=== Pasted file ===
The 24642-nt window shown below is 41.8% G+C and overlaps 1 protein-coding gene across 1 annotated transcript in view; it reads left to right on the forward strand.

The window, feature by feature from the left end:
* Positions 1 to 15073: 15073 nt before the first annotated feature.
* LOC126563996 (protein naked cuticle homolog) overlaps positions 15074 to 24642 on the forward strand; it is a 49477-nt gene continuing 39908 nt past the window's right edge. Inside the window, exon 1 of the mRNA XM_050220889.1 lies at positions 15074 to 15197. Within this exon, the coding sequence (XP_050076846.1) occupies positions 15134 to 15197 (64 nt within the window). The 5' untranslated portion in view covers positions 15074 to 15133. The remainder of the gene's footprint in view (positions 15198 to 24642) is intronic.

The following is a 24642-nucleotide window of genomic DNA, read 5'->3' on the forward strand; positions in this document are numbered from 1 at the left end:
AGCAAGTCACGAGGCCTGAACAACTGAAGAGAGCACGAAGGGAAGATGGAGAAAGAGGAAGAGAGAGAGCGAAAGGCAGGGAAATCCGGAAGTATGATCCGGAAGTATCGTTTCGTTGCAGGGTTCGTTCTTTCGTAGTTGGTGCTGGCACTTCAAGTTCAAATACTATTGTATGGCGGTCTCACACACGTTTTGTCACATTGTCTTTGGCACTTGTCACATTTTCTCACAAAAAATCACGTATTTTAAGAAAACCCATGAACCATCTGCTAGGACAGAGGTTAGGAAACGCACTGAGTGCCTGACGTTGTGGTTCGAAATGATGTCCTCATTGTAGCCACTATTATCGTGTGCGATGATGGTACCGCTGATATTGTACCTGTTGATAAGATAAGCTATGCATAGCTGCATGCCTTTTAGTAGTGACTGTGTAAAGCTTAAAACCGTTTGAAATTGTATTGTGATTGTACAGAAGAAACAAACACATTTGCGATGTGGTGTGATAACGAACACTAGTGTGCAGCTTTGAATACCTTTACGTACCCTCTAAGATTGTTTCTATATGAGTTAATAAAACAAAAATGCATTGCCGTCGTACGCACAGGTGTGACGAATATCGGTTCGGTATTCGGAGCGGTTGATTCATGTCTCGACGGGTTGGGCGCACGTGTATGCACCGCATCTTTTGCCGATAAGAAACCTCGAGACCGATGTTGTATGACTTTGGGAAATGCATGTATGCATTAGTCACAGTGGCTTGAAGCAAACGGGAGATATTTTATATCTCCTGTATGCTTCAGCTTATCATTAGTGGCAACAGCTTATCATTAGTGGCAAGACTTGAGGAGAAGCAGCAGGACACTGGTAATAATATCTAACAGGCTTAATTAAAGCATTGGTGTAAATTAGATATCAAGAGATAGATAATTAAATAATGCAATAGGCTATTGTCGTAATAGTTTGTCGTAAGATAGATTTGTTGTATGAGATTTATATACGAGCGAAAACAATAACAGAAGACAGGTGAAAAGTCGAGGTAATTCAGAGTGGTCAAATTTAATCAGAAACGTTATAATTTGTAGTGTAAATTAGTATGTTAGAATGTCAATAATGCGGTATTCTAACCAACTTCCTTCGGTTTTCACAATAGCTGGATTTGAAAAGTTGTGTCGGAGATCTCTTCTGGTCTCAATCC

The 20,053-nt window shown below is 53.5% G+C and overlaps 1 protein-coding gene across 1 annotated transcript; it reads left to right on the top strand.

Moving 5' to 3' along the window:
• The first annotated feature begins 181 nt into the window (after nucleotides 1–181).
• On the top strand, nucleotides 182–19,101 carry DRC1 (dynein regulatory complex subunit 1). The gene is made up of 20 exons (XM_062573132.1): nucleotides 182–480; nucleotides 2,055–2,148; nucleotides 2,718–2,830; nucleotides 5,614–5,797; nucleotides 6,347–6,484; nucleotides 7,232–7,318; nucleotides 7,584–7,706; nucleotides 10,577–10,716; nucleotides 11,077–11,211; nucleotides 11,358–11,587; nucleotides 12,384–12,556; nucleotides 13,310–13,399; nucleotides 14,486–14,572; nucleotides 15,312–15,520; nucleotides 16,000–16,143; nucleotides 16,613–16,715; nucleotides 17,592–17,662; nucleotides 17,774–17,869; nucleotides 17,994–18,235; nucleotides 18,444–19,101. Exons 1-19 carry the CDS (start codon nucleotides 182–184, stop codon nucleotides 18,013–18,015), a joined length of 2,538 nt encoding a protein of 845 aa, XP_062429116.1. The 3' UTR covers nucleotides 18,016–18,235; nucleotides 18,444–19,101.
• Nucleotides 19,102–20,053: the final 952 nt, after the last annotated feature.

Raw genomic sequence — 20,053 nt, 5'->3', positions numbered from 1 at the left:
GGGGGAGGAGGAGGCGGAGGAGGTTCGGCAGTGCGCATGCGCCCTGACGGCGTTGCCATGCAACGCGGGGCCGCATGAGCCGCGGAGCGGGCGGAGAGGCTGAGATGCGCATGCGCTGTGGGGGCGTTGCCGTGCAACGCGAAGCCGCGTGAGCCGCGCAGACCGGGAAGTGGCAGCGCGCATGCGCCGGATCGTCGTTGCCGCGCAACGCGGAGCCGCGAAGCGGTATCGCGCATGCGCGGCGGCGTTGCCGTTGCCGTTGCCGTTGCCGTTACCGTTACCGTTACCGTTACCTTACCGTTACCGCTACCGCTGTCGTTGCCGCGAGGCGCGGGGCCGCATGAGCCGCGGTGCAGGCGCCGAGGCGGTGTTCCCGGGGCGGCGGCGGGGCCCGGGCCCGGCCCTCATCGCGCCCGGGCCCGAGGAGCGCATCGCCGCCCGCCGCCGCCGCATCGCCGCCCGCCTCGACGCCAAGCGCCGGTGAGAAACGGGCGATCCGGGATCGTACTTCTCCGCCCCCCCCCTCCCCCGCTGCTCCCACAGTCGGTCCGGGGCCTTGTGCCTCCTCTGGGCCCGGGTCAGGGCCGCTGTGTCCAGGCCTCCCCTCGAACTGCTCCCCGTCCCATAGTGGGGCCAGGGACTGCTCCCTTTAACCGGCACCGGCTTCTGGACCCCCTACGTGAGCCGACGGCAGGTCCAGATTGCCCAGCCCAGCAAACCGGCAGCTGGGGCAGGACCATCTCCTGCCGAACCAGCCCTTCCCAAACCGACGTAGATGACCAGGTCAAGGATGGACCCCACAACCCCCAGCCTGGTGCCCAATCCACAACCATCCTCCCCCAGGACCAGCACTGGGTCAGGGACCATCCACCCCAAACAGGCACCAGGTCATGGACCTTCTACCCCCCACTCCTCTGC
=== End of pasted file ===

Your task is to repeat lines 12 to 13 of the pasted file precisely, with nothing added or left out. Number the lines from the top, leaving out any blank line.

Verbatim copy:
Raw genomic sequence — 20,053 nt, 5'->3', positions numbered from 1 at the left:
GGGGGAGGAGGAGGCGGAGGAGGTTCGGCAGTGCGCATGCGCCCTGACGGCGTTGCCATGCAACGCGGGGCCGCATGAGCCGCGGAGCGGGCGGAGAGGCTGAGATGCGCATGCGCTGTGGGGGCGTTGCCGTGCAACGCGAAGCCGCGTGAGCCGCGCAGACCGGGAAGTGGCAGCGCGCATGCGCCGGATCGTCGTTGCCGCGCAACGCGGAGCCGCGAAGCGGTATCGCGCATGCGCGGCGGCGTTGCCGTTGCCGTTGCCGTTGCCGTTACCGTTACCGTTACCGTTACCTTACCGTTACCGCTACCGCTGTCGTTGCCGCGAGGCGCGGGGCCGCATGAGCCGCGGTGCAGGCGCCGAGGCGGTGTTCCCGGGGCGGCGGCGGGGCCCGGGCCCGGCCCTCATCGCGCCCGGGCCCGAGGAGCGCATCGCCGCCCGCCGCCGCCGCATCGCCGCCCGCCTCGACGCCAAGCGCCGGTGAGAAACGGGCGATCCGGGATCGTACTTCTCCGCCCCCCCCCTCCCCCGCTGCTCCCACAGTCGGTCCGGGGCCTTGTGCCTCCTCTGGGCCCGGGTCAGGGCCGCTGTGTCCAGGCCTCCCCTCGAACTGCTCCCCGTCCCATAGTGGGGCCAGGGACTGCTCCCTTTAACCGGCACCGGCTTCTGGACCCCCTACGTGAGCCGACGGCAGGTCCAGATTGCCCAGCCCAGCAAACCGGCAGCTGGGGCAGGACCATCTCCTGCCGAACCAGCCCTTCCCAAACCGACGTAGATGACCAGGTCAAGGATGGACCCCACAACCCCCAGCCTGGTGCCCAATCCACAACCATCCTCCCCCAGGACCAGCACTGGGTCAGGGACCATCCACCCCAAACAGGCACCAGGTCATGGACCTTCTACCCCCCACTCCTCTGC